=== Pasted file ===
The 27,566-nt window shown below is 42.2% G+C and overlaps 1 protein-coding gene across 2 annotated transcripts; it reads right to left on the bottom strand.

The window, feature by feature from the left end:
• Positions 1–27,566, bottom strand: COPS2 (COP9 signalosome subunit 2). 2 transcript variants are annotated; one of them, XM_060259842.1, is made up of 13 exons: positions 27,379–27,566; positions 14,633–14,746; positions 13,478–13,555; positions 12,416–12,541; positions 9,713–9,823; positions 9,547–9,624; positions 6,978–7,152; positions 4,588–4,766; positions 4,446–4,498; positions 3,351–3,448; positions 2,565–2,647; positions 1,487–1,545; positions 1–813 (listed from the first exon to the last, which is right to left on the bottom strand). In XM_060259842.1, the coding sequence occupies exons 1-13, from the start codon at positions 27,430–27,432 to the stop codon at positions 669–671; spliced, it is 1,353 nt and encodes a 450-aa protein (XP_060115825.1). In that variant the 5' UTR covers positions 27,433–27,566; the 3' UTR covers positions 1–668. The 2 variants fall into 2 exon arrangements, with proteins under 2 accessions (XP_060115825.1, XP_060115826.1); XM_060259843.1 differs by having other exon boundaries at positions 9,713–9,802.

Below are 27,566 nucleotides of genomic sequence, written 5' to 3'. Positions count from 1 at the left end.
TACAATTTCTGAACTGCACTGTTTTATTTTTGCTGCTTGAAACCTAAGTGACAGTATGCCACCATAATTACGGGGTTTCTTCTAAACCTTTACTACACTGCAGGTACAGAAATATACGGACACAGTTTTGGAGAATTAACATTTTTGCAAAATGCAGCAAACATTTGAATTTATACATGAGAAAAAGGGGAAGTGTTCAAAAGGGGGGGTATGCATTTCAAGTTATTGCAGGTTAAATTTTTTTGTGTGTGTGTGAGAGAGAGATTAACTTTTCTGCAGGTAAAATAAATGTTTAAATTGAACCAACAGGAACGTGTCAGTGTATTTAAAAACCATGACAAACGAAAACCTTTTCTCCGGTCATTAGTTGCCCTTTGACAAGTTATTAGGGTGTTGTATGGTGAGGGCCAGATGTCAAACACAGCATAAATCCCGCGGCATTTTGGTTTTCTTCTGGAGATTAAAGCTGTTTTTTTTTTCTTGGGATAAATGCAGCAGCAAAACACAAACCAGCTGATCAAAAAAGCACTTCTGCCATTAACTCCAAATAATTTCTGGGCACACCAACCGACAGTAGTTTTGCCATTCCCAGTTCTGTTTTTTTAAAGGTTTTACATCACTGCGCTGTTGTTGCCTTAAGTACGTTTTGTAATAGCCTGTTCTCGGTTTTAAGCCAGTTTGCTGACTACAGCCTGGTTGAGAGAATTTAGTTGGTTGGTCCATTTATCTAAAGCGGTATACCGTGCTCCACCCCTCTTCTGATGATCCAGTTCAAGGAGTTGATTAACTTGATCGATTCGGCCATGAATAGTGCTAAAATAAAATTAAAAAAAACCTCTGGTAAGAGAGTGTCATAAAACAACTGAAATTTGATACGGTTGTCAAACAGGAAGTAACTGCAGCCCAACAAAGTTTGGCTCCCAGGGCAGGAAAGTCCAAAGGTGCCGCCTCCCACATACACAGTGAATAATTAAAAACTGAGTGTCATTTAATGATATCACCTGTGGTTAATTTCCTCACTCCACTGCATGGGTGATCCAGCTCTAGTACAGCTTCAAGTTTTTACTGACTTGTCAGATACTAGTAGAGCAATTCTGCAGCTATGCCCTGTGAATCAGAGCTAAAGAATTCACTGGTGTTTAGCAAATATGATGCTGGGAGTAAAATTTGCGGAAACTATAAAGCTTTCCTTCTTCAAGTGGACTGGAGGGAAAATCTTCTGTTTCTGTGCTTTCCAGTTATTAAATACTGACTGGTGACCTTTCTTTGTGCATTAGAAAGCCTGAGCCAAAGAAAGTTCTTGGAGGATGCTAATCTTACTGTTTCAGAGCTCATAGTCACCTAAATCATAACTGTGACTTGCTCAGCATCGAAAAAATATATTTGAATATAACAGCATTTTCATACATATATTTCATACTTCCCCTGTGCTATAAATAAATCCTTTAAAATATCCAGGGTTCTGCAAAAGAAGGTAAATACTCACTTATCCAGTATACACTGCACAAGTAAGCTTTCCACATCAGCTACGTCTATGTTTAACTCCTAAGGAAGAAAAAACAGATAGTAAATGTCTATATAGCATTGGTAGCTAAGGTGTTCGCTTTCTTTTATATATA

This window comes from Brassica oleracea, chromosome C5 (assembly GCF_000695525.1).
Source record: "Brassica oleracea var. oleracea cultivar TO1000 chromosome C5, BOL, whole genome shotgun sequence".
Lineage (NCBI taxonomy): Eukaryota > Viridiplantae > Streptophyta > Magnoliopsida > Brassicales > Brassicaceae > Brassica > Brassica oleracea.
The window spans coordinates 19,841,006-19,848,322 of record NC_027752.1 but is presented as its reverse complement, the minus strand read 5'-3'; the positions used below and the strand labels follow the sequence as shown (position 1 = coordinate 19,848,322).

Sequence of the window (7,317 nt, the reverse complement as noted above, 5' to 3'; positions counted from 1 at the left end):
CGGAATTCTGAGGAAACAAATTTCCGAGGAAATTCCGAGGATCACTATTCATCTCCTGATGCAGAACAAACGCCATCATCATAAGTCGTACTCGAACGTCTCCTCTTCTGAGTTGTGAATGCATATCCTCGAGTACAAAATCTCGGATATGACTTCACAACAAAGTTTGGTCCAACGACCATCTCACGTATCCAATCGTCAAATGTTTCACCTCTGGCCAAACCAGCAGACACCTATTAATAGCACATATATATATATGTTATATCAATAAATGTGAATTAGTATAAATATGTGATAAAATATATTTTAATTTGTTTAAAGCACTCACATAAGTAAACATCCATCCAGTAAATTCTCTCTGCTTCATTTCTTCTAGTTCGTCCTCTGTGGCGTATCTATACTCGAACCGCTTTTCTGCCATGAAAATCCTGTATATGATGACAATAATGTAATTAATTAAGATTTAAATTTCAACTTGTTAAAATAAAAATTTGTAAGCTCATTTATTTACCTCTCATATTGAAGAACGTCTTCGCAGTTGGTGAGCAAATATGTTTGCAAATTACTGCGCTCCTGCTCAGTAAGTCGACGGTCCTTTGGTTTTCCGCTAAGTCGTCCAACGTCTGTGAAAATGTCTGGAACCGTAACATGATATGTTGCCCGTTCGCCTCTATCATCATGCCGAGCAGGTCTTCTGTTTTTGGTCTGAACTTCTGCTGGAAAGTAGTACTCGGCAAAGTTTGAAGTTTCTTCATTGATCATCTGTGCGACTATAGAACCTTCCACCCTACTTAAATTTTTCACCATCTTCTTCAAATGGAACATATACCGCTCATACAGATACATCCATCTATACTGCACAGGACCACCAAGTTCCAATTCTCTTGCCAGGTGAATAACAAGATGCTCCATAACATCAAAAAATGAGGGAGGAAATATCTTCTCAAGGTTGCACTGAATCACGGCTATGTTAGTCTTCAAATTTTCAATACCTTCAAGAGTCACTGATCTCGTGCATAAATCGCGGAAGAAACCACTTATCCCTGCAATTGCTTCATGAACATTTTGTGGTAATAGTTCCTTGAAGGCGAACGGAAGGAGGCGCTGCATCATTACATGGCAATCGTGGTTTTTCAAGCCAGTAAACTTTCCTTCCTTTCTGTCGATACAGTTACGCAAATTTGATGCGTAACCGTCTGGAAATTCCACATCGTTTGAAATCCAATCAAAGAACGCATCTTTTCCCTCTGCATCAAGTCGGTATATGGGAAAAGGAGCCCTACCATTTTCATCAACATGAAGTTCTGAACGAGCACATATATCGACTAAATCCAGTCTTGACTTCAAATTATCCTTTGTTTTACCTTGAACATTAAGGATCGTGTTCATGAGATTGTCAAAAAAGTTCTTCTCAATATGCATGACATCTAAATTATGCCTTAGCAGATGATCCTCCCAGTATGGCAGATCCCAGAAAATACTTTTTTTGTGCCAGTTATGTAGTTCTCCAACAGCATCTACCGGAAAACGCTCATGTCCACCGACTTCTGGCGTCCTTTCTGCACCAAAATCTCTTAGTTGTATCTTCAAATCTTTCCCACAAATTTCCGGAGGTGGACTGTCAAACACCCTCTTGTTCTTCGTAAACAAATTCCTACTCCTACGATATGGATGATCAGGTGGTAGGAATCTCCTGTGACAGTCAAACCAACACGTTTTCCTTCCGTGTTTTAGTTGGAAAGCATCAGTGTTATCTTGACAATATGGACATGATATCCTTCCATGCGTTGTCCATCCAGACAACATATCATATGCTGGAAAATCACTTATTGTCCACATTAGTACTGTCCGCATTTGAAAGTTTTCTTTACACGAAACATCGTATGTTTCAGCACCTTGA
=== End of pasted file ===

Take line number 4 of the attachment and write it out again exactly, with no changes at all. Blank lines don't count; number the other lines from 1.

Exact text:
Below are 27,566 nucleotides of genomic sequence, written 5' to 3'. Positions count from 1 at the left end.